Iran gives ground over Rushdie

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Confused by rhetoric in Tehran and reticence in their face-to- face discussions, the European Union and Iran yesterday appeared to move a little closer to agreement on a formula to protect Salman Rushdie from the death sentence imposed on him.

Meeting in Paris, Iranian and European officials failed to reach a public accord on Mr Rushdie's safety. There were signs that the Iranian government is still willing to consider an understanding that it will take no measures to carry out the death sentence, although it is unable to rescind it. But foreign ministry officials in Tehran said no written commitment was offered yesterday as a protest against a recent statement from the Group of Seven industrialised countries which called on Iran to safeguard Mr Rushdie and renounce terrorism.

The G7 and Russia also urged that no country should help Iran to acquire any nuclear technology that might help it to make a nuclear weapon,

The Rushdie issue is becoming a test of the EU's "critical dialogue" with the clerical regime in Tehran, a policy which seeks to build a constructive relationship with Iran, to foster commercial dealings and to mitigate the radical and revolutionary tendencies within the Iranian ruling class.

Mr Rushdie was sentenced to death for blasphemy under a fatwa, or religious ruling, issued by the late Ayatollah Khomeini after publication of the author's book The Satanic Verses.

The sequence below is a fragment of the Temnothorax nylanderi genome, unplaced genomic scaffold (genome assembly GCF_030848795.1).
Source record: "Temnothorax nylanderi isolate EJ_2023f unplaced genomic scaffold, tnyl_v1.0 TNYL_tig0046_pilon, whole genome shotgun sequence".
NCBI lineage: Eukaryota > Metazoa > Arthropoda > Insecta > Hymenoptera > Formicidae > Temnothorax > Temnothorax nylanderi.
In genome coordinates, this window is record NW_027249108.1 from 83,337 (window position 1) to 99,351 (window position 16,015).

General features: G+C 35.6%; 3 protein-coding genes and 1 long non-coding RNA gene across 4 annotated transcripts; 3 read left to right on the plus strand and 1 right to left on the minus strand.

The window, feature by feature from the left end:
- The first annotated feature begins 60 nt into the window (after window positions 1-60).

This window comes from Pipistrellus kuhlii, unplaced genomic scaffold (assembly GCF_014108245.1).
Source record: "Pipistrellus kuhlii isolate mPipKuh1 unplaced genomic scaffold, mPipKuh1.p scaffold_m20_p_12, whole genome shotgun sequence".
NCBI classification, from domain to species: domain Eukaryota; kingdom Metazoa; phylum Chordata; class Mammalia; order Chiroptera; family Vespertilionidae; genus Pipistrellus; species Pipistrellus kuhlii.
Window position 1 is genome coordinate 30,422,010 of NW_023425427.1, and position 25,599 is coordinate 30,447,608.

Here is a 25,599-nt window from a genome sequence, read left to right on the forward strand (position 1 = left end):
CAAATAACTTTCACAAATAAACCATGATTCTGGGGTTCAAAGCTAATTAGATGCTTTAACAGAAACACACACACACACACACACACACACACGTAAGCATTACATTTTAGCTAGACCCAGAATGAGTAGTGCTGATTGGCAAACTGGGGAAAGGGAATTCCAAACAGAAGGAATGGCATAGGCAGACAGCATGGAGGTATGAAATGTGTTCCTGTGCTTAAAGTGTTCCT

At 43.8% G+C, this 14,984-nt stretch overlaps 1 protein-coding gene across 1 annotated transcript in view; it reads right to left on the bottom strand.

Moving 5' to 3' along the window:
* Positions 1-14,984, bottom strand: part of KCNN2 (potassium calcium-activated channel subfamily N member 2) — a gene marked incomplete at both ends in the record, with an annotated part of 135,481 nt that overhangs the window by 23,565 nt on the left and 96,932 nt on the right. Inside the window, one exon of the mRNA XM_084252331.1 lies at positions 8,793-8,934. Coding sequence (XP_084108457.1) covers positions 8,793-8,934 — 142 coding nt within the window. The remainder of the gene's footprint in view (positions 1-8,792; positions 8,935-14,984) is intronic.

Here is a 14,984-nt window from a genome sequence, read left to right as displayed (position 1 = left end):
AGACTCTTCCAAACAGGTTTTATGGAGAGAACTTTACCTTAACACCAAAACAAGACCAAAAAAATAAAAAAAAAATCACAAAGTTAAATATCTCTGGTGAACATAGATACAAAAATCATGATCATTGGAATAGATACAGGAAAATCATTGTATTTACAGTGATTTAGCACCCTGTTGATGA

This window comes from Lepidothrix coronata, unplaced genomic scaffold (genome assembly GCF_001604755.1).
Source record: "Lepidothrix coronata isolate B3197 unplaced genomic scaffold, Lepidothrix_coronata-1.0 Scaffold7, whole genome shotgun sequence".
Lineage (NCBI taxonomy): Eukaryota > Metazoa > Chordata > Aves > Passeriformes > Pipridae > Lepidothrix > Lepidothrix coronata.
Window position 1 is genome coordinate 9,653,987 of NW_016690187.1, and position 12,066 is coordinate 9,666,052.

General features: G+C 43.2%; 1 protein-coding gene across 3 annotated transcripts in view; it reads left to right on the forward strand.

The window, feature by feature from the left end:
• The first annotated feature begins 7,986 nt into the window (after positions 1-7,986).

At yesterday's meeting, Mahmoud Vaezi, the Iranian deputy foreign minister, told the Secretary-General of the French Foreign Ministry, Bertrand Dufourcq, that Iran had to stand by the formal validity of the fatwa.

Although Ayatollah Khomeini is dead his edict cannot be revoked for theological reasons. But the Iranian foreign minister, Ali Akbar Velayati, has said: "Iran is not going to send anybody, any commandos, to kill anybody in Europe."

The EU, for its part, seeks a formal and binding commitment from the Iranian government to that effect. But the Iranian establishment, which is hostage to a powerful, radically anti- Western faction, seems unable to take that step.

A chorus of zealous condemnation from extremists in Tehran has greeted every sign that the government might be moving towards a compromise.

The latest blast came in the newspaper Jomhuri Islami, which is controlled by the brother of Khomeini's successor, Ayatollah Ali Khamenei.